Smoking linked to cervical degenerative disc disease

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Smoking has been associated with worsening degenerative disc disease in the cervical spine in research from Emory University, Atlanta, USA.

Whilst smoking has previously been connected with lumbar degeneration, this study has associated it with degeneration of the cervical spine. The research team, led by Mitchel Leavitt, resident physician, Department of Physical Medicine and Rehabilitation, Emory University, analysed the computed tomography (CT) scans of 182 consecutive patients, who had been scanned for various reasons.

The research was presented at the Association of Academic Physiatrists Annual Meeting (AAP; 16-20 February, Sacremento, USA).

“Smoking is not healthy for a person’s intervertebral discs given the risk of developing microvascular disease…due to nicotine abuse,” Leavitt explains. “Intervertebral discs receive their nourishment from the microvasculature that line the endplates on either side of each disc; when these blood vessels are damaged, the discs do not receive nourishment and this may speed up the degenerative process,” he continues.

“There are more and more high-quality studies coming out that show an association between healthy lifestyle and improved quality and quantity of life as well as better disease management. Spine health is no different, and this study adds to existing studies that have looked at blood vessel health as it relates to chronic back pain,” Leavitt says.

The patients evaluated by Leavitt’s team were mostly female 57%, and 34% were smokers. The researchers utilised a radiologist with subspecialty training in neuroradiology and a physiatrist to review the CT scans.

Each disc was rated as normal (no loss of disc height), mild (1–33% loss of disc height), moderate (34 –66% loss of disc height), or severe with (>66% loss of disc height, or presenting with vacuum disc). Based on this, scores of zero (normal) to three (severe) were given to each disc, and a cumulative cervical degenerative disc disease score was given for the entire cervical spine with a range of 0–15.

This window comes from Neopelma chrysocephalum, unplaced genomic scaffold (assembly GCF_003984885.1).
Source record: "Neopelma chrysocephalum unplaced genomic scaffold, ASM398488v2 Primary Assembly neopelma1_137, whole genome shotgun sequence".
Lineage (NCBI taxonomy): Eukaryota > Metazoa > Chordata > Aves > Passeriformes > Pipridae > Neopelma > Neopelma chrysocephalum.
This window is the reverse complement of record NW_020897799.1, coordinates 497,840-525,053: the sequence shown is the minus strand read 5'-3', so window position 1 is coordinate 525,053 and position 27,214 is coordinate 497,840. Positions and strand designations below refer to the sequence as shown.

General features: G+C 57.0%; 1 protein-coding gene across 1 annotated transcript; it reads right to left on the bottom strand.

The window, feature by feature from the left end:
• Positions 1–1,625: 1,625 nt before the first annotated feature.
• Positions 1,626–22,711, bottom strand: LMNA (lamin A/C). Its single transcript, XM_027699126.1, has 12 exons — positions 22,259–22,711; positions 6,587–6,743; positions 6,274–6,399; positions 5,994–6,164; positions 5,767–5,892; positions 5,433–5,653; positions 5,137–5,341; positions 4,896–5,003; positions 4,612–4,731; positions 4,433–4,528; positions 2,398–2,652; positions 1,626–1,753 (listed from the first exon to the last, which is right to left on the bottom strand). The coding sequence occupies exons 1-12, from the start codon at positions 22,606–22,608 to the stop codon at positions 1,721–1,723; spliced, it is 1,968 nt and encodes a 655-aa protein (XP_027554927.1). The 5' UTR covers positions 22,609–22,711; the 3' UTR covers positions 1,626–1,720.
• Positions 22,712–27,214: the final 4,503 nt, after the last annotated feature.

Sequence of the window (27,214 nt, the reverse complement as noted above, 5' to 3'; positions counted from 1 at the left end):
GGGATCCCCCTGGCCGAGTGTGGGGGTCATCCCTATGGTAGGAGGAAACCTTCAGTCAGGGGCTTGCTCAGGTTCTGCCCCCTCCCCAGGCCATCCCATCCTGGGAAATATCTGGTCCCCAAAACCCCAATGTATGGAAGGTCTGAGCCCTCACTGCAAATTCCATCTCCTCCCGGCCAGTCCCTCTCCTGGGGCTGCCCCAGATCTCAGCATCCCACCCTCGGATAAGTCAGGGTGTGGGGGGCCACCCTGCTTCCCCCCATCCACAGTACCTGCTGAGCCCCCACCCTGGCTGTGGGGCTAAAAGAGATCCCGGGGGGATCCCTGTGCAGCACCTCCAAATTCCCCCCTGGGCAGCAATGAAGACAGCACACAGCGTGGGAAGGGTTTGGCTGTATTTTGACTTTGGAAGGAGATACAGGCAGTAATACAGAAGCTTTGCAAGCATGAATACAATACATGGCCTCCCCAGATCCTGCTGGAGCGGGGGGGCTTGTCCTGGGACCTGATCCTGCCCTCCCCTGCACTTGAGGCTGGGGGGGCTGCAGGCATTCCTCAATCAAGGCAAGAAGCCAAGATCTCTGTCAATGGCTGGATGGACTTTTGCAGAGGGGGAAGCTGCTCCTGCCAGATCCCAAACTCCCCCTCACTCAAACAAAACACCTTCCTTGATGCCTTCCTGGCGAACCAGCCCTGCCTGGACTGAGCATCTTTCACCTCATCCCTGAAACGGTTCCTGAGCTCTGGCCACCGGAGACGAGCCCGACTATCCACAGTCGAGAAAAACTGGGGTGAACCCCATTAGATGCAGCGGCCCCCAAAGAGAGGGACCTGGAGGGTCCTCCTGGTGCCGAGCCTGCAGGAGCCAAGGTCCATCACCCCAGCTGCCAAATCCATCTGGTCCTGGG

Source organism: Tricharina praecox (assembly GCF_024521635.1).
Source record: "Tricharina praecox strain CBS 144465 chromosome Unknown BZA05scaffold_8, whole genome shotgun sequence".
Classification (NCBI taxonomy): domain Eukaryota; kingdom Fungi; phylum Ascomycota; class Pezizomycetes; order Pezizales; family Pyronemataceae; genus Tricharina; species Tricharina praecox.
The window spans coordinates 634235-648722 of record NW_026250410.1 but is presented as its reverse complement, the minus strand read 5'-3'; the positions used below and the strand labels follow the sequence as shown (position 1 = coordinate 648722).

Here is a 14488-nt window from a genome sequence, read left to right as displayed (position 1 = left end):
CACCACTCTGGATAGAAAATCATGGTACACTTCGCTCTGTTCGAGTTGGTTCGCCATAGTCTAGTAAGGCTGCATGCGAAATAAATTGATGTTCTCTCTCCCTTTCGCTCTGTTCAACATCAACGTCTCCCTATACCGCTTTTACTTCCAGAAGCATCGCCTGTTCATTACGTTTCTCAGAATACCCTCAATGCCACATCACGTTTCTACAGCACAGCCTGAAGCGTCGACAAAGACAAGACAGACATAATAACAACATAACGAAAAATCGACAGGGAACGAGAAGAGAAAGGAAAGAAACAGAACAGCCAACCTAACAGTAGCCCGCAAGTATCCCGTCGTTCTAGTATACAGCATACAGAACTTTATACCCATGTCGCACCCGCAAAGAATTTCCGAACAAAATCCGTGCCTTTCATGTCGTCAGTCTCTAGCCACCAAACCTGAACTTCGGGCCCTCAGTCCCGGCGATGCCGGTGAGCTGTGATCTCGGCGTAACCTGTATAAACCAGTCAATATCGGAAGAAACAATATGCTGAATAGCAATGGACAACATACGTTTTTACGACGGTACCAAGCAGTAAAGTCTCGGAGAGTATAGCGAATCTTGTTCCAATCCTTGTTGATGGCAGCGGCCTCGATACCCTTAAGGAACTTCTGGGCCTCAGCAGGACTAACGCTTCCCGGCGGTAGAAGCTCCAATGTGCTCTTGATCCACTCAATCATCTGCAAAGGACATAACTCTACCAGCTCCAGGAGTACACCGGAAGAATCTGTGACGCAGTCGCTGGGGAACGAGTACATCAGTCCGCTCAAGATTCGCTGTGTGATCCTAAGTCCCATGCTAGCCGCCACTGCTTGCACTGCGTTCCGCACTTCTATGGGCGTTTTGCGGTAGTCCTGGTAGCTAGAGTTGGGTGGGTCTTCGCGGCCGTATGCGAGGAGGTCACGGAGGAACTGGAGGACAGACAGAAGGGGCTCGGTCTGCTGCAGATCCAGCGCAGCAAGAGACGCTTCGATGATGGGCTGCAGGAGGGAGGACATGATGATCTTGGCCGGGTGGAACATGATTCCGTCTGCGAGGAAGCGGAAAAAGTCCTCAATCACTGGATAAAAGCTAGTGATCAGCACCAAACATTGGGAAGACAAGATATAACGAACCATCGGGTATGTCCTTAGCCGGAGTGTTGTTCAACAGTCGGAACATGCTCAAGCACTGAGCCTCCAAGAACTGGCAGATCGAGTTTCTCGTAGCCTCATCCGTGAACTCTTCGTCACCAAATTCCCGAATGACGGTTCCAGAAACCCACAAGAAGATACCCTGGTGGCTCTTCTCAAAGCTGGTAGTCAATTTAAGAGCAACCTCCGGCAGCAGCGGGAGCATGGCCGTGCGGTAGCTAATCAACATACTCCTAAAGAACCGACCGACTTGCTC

The researchers considered each patient’s smoking status and his or her number of pack years smoked (thee number of packs of cigarettes smoked each day x the number of years he or she has smoked). Finally, the researchers collected and considered other health information such as age, body mass index (BMI), hypertension, high cholesterol and diabetes.

 

Current smokers were found to have more cervical degenerative disc disease by one point, on average. Additionally, the researchers found that increased age was associated with worsening cervical degenerative disc disease, but comorbidities – such as diabetes, hypertension, high cholesterol and high BMI – were not associated with the disease.

“This is another example of the detrimental effects of smoking. Tobacco abuse is associated with a variety of diseases and death, and there are lifestyle factors associated with chronic neck pain,” explains Leavitt. “Pain and spine clinics are filled with patients who suffer chronic neck and back pain, and this study provides the physician with more ammunition to use when educating them about their need to quit smoking.”

Leavitt suggests more research should be conducted on other lifestyle factors (diet, alcohol use, obesity, etc.) as they relate to chronic back and neck pain, as well as identifying any objective changes on advanced imaging or autopsy.

“As the population continues to get older, more and more patients are wanting, if not demanding, that they be given the opportunity to be as active as they were in their 40s. They want to play golf, run triathlons, work in their garden, etc.; however, chronic pain originating from the spine makes these activities difficult,” says Leavitt. “Virtually everyone knows that moderate exercise…is beneficial…However, these topics are usually geared towards heart health, lowering blood pressure, managing diabetes, or controlling other medical conditions, and not specific to the spine. It is one thing to live to the age of 95, and it is another to live to 95 while retaining one’s mobility and being free of pain. Lifestyle medicine will likely play a large role in the future of healthcare, and having plenty of data to support lifestyle management is critical for a provider who practices evidenced-based medicine. The lifestyle approach may allow us to not only live longer and healthier lives, but we may also be able to take less medication in the process, thereby sparing us the risk of medication side effects.”

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